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Sexual Harassment Complaints Against Sebastian Ridley-Thomas Substantiated In Investigation

FILE: The state capitol is shown on Jan. 5, 2006 in Sacramento, California. (Photo by David Paul Morris/Getty Images)
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An outside investigator substantiated four allegations of sexual harassment against former state Assemblymember Sebastian Ridley-Thomas, according to documents released Wednesday by the California Assembly.

The allegations were made by two separate Assembly employees in October and November 2017, before Ridley-Thomas resigned on Dec. 31 of that year, citing health issues. He represented the 54th Assembly District, which includes Century City, Culver City, Westwood, Baldwin Hills, Crenshaw, and West Los Angeles.

The investigation by an independent attorney -- Vida Thomas with the firm Stoel Rives LLP -- followed allegations of sexual misconduct that emerged in the wake of the #MeToo movement, roiling the Legislature.

Details of the investigation were provided to LAist by the Assembly Committee on Rules, along with a letter dated Dec. 19, 2018 from Assembly Speaker Anthony Rendon to Ridley-Thomas, in which he warned the assemblyman against retaliating against the complainants.

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One allegation describes a dinner to which Ridley-Thomas had invited an employee. "[H]e wanted to meet me for dinner...He said he had always been obsessed with me, didn't I know that?...It made me very uncomfortable."

The heavily-redacted document includes allegations about the end of the dinner. "He tried to put his tongue in my mouth. I could feel his erect penis on my leg. I told him I wasn't interested."

The complaint alleges Ridley-Thomas called the employee's cell phone "several times" following the incident, and that he also texted the employee.

Investigators substantiated the allegation that Ridley-Thomas made the unwanted sexual advance in August 2016 and that he attempted afterward to contact the employee.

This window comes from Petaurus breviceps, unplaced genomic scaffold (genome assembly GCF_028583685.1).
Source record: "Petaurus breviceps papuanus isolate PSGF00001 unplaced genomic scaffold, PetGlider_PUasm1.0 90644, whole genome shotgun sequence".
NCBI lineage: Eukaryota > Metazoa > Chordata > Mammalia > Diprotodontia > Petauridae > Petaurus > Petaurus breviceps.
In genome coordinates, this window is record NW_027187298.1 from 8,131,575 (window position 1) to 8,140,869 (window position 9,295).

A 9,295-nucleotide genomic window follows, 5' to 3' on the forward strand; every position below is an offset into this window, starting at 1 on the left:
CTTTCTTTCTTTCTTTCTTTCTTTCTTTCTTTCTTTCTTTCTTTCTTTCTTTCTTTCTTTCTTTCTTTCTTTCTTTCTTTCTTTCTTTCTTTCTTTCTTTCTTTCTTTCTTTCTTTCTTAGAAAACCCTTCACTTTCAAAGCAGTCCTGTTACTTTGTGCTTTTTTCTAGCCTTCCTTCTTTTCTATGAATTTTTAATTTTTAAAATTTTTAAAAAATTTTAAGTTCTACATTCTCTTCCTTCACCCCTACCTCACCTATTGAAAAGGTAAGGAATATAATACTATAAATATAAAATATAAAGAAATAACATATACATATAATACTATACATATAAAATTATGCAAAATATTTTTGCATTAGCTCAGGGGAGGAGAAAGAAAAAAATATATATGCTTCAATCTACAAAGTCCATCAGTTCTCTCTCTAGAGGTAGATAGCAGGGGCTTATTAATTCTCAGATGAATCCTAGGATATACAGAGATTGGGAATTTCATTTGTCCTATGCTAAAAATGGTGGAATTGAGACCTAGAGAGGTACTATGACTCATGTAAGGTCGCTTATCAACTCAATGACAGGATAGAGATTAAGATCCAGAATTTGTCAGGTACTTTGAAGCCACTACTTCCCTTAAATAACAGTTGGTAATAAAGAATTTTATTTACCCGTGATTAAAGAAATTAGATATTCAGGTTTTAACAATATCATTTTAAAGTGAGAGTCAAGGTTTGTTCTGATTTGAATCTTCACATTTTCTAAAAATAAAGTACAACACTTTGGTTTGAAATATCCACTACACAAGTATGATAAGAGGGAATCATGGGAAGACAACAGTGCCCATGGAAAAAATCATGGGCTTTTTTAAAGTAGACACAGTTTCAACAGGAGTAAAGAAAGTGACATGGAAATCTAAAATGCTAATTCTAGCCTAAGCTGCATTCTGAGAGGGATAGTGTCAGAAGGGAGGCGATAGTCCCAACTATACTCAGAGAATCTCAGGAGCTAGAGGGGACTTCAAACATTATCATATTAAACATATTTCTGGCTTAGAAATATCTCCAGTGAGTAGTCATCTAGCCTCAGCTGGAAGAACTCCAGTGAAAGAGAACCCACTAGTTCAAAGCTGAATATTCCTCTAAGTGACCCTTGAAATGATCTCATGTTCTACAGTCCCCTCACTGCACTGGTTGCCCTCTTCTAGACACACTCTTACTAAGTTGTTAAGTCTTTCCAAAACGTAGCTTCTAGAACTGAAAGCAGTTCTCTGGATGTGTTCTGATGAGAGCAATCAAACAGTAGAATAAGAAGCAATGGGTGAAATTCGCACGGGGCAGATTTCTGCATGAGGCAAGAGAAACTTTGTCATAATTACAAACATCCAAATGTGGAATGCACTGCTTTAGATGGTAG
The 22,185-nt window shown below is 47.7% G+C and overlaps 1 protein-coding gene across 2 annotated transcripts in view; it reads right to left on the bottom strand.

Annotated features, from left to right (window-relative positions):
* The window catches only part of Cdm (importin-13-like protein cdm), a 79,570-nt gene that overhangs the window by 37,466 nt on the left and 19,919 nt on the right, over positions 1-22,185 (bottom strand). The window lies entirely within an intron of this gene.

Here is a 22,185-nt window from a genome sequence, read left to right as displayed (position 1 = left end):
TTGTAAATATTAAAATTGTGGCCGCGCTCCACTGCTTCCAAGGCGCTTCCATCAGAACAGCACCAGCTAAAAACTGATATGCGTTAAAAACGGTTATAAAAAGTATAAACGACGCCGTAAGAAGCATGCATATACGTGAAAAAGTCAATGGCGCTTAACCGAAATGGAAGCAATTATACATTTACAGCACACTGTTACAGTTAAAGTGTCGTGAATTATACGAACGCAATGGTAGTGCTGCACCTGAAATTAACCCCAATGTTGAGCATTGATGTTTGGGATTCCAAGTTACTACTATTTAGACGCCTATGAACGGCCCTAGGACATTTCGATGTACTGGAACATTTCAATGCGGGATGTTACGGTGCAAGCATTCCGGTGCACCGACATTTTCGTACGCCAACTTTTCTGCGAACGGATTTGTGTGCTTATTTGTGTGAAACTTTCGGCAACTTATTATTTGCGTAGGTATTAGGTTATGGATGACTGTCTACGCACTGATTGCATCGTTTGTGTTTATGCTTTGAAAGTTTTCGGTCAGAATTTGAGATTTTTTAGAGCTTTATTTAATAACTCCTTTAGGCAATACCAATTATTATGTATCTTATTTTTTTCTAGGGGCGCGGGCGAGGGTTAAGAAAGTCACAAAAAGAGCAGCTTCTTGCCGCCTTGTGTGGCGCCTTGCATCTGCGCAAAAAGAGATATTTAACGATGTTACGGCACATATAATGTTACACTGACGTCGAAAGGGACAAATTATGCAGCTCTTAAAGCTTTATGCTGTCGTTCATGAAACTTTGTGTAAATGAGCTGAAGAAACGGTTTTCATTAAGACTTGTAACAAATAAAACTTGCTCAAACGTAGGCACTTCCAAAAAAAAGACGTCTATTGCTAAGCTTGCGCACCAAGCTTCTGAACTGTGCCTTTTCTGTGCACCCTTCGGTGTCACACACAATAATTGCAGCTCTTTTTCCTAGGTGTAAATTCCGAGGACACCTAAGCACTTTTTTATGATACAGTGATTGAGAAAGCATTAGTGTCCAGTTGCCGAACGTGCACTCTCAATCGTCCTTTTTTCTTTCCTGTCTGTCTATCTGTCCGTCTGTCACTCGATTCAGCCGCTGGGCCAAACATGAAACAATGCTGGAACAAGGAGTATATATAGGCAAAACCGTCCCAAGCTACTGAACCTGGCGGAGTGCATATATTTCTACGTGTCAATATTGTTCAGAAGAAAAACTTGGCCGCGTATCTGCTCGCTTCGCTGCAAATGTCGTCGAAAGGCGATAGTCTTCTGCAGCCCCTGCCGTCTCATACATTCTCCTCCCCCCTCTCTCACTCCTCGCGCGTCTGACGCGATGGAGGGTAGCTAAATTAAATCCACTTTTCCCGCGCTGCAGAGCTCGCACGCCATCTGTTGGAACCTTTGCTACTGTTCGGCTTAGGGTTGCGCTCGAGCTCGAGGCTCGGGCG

A separate Assembly staffer alleged that in early 2016, Ridley-Thomas shook and held her hand and winked at her "in a manner that made her uncomfortable." Those allegations were also substantiated.

The investigation regarded a complaint as substantiated if "it is more likely than not that this conduct occurred." The Legislature began releasing some details of substantiated cases of sexual harassment last year.

Two allegations against Ridley-Thomas are completely redacted in the documents, suggesting that they may not have been substantiated by the investigator.

Ridley-Thomas strongly denied the claims made by his accusers, according to a statement released Wednesday afternoon by his attorney, Nancy Sheehan. The statement challenged the investigation's conclusions:

"It defied any definition of due process and objectivity, did not comply with the Assembly's own policies, and the outcome is tainted by the knowledge that the process was used for retaliatory purposes."

Ridley-Thomas is the son of Los Angeles County Supervisor Mark Ridley-Thomas, among the most influential politicians in Southern California. Following the younger Ridley-Thomas' resignation from the Assembly, he took a position as a professor of social work and public policy at the University of Southern California, while also enrolling as a student. The unusual hire followed a six-figure donation from a campaign fund controlled by his father.

The university brought the matter of the donation to the attention of theU.S. attorney's office in Los Angeles.

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USC fired the younger Ridley-Thomas, and he subsequently filed a complaint with the Department of Education that his personal information had been inappropriately disclosed to the Los Angeles Times. The university denied the allegations, according to the Daily Trojan.

Because the former assemblyman resigned his seat, there are no actions the Legislature can take against him, according to Kevin Liao, a spokesman for Assembly Speaker Rendon.

New personnel policies regarding legislative employee complaints will go into effect next month, Liao said.

Mary Plummer contributed to this report.

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